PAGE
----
If I were a large tech company that missed the disruption in the cloud, I’d be looking for a fast way to make my business relevant again. The obvious solution is to leverage my size and brand to launch new products that are valued by my customers. Unfortunately the
What the Fog Are You Talking About?
I am a voracious reader of tech nonfiction, and so it will come as no surprise that I bought Dan Lyon’s Disrupted: My Misadventure in the Start-up Bubble this week. While it was a quick and entertaining read, with all the news coverage of HubSpot’s Lord of the
HubSpot Disrupted: What's All the Fuss?
A couple weeks ago I attended a conference held by Pacific Crest, an investment banking firm that underwrites many of the tech IPOs in our market (e.g. Wayfair, Hubspot, Apigee). The keynote speaker was Bill Ruh, Chief Digital Officer of GE, who gave a very engaging talk about the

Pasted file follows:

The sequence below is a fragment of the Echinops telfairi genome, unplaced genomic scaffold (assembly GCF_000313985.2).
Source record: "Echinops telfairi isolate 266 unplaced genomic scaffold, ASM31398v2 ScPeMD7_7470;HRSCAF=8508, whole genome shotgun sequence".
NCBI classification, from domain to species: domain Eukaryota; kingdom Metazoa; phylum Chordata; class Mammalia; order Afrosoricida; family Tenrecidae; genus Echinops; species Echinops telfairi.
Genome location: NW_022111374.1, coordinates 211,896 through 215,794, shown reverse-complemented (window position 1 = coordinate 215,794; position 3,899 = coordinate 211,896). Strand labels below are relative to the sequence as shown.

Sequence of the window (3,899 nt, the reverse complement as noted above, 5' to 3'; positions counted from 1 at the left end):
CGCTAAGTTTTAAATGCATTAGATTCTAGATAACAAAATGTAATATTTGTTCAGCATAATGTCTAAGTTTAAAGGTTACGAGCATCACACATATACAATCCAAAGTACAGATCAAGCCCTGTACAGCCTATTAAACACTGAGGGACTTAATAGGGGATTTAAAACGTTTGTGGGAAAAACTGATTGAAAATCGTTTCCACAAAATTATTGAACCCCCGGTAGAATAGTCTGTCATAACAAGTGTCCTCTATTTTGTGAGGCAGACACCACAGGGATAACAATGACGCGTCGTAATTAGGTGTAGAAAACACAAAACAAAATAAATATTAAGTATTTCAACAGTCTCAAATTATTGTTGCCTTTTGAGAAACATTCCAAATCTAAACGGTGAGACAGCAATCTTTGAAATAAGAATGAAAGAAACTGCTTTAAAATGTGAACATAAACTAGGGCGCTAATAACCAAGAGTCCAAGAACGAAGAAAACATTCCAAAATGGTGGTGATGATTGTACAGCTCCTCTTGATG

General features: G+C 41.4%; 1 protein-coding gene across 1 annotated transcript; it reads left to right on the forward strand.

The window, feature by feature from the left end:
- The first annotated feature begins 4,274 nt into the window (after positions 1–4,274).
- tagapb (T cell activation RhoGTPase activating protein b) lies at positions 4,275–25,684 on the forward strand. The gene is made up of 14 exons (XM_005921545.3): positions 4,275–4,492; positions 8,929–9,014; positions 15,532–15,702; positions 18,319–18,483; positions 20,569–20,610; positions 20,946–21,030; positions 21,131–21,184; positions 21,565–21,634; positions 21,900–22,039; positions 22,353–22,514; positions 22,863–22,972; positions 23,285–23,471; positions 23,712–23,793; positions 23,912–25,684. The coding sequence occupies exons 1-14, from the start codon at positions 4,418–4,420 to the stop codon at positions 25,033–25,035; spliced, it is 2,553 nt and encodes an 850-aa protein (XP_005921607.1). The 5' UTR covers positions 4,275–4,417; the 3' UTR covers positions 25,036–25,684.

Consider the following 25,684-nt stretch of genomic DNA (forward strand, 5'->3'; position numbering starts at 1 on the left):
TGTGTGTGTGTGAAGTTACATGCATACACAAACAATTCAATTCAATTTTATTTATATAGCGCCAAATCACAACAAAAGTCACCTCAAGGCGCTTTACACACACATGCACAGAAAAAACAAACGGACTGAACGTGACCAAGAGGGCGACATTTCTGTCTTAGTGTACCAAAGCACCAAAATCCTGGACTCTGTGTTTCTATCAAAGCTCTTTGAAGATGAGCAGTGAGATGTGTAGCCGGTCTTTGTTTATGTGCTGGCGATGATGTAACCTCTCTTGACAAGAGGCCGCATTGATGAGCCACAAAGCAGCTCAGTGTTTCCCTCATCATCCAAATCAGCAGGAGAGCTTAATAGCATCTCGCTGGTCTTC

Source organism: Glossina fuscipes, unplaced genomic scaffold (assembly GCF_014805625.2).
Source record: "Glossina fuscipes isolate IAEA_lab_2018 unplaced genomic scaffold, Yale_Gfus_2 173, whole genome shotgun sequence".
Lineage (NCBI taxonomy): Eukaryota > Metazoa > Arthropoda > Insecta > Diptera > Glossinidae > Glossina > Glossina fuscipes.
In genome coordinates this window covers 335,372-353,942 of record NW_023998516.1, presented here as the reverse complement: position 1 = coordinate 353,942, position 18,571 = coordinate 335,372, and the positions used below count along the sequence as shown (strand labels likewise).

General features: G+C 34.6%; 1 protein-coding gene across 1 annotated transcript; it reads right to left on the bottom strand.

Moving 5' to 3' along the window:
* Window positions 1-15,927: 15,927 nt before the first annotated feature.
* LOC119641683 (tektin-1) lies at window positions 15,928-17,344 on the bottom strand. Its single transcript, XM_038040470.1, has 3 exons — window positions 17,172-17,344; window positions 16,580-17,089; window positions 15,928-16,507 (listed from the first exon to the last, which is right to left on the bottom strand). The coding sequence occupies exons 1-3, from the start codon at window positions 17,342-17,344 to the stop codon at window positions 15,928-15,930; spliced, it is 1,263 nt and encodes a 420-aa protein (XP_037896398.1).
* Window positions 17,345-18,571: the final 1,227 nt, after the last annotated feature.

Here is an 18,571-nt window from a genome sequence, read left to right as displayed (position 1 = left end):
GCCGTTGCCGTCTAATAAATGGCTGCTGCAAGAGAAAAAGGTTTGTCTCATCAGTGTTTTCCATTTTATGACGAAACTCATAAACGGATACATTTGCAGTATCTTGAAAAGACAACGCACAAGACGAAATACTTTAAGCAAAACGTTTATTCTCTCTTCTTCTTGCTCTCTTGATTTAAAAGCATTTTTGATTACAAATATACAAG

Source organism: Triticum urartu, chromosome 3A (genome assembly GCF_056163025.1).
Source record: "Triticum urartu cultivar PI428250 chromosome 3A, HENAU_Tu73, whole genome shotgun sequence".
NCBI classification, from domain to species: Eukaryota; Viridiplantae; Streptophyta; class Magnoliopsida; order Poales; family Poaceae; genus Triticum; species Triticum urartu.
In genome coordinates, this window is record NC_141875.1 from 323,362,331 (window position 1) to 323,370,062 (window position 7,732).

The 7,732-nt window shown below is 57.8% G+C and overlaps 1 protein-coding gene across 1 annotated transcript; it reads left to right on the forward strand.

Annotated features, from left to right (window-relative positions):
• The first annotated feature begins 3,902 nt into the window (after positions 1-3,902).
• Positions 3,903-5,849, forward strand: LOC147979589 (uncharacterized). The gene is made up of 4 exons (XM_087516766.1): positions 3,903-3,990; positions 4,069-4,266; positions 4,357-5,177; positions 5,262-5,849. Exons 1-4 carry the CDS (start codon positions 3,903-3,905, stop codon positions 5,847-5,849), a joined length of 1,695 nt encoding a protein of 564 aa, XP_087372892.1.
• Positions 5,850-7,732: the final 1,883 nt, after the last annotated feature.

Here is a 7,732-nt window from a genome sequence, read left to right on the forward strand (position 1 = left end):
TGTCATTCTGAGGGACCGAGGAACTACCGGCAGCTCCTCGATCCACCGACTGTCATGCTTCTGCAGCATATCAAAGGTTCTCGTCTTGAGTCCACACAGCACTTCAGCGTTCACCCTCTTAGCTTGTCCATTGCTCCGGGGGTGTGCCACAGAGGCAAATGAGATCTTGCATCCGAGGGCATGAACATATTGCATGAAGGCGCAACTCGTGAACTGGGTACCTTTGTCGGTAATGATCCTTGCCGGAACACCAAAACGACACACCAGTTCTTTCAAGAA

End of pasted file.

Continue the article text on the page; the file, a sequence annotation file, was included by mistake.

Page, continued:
The Age of Software
If you’ve worked with me before, you likely know the high value I place on visibility and transparency. I value this not because I like to work in open organizations (I do), but because the free flow of information maximizes the chance of startup success through better informed decision
5 Rules To Maximizing Team Transparency
Stop me if you’ve seen this movie before: an engineer is ready to ship a new feature and issues a pull request. He expects the work to quickly move through internal reviews, and is looking forward to getting it in the hands of customers. But during the PR review,
Collaborate: Do Twice the Work In Half the Time
I have a simple classification mechanism for things I do: passion, interest or job. Passions are things that consume me, for which I can sustain long periods of directed thought. Interests are things that hold my attention for short or medium periods of time (e.g. hobbies). And jobs are